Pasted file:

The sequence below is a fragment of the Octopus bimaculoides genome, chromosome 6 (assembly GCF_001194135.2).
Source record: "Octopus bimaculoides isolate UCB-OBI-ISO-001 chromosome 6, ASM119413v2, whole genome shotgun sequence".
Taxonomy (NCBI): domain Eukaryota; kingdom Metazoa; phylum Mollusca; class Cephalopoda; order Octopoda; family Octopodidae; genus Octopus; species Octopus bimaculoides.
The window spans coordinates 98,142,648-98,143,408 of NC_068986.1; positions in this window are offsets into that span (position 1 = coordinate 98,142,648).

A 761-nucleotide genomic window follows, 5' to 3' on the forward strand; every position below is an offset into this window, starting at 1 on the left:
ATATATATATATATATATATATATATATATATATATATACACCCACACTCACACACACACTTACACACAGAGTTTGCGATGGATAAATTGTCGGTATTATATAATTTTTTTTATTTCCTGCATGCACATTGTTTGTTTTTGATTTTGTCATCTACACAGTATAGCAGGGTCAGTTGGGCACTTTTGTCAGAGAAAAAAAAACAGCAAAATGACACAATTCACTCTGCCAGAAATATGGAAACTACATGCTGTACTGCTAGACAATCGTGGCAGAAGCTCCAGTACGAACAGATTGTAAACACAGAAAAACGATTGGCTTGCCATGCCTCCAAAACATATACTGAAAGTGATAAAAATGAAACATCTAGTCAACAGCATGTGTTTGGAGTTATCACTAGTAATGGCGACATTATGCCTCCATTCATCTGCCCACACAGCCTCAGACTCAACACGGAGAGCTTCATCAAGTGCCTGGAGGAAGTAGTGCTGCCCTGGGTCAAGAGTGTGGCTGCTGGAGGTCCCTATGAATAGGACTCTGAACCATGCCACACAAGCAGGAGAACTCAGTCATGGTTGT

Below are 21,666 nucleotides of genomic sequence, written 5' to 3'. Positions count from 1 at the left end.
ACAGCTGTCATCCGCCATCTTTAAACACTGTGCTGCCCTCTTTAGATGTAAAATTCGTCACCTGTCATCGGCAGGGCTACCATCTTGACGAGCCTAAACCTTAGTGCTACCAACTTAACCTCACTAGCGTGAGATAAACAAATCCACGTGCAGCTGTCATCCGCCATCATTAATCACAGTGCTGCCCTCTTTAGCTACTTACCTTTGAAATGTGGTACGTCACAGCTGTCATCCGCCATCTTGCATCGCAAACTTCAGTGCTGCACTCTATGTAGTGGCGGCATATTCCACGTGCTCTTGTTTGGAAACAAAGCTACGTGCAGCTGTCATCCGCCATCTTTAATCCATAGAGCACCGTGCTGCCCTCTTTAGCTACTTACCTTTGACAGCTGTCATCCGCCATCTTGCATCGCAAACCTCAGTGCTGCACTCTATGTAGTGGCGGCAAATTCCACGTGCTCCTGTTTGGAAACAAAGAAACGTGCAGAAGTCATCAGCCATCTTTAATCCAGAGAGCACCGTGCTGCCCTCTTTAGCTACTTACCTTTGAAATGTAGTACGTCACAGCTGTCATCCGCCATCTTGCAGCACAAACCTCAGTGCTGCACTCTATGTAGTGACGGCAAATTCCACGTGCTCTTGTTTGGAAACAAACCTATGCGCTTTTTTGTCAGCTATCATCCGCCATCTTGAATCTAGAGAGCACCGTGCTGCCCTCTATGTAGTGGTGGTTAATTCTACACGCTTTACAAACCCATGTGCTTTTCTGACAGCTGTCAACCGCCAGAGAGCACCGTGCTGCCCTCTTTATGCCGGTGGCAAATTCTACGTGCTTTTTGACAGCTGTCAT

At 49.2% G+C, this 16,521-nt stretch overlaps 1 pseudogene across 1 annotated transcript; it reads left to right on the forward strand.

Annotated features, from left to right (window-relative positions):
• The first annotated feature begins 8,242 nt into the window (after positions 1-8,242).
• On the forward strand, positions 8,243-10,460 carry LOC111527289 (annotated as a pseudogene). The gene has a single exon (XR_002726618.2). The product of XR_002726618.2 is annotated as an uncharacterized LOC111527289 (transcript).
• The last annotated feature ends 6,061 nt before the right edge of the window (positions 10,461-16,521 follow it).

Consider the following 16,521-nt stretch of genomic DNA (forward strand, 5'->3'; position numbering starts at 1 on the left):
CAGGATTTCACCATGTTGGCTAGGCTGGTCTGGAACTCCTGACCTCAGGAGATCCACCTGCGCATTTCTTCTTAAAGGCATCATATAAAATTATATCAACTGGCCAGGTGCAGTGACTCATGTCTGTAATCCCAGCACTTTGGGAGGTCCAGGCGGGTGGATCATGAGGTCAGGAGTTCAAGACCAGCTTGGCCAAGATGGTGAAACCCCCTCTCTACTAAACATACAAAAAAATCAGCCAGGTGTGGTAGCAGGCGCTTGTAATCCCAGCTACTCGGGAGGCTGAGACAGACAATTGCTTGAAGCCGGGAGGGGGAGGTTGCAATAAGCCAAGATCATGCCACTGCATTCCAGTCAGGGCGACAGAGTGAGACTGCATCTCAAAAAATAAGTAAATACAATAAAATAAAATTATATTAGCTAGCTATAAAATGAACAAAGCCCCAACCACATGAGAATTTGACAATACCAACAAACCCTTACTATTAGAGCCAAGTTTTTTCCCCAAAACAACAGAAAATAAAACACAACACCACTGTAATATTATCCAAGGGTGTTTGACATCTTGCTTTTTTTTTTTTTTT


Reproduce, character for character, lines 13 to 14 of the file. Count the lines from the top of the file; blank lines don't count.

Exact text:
• The last annotated feature ends 6,061 nt before the right edge of the window (positions 10,461-16,521 follow it).

Consider the following 16,521-nt stretch of genomic DNA (forward strand, 5'->3'; position numbering starts at 1 on the left):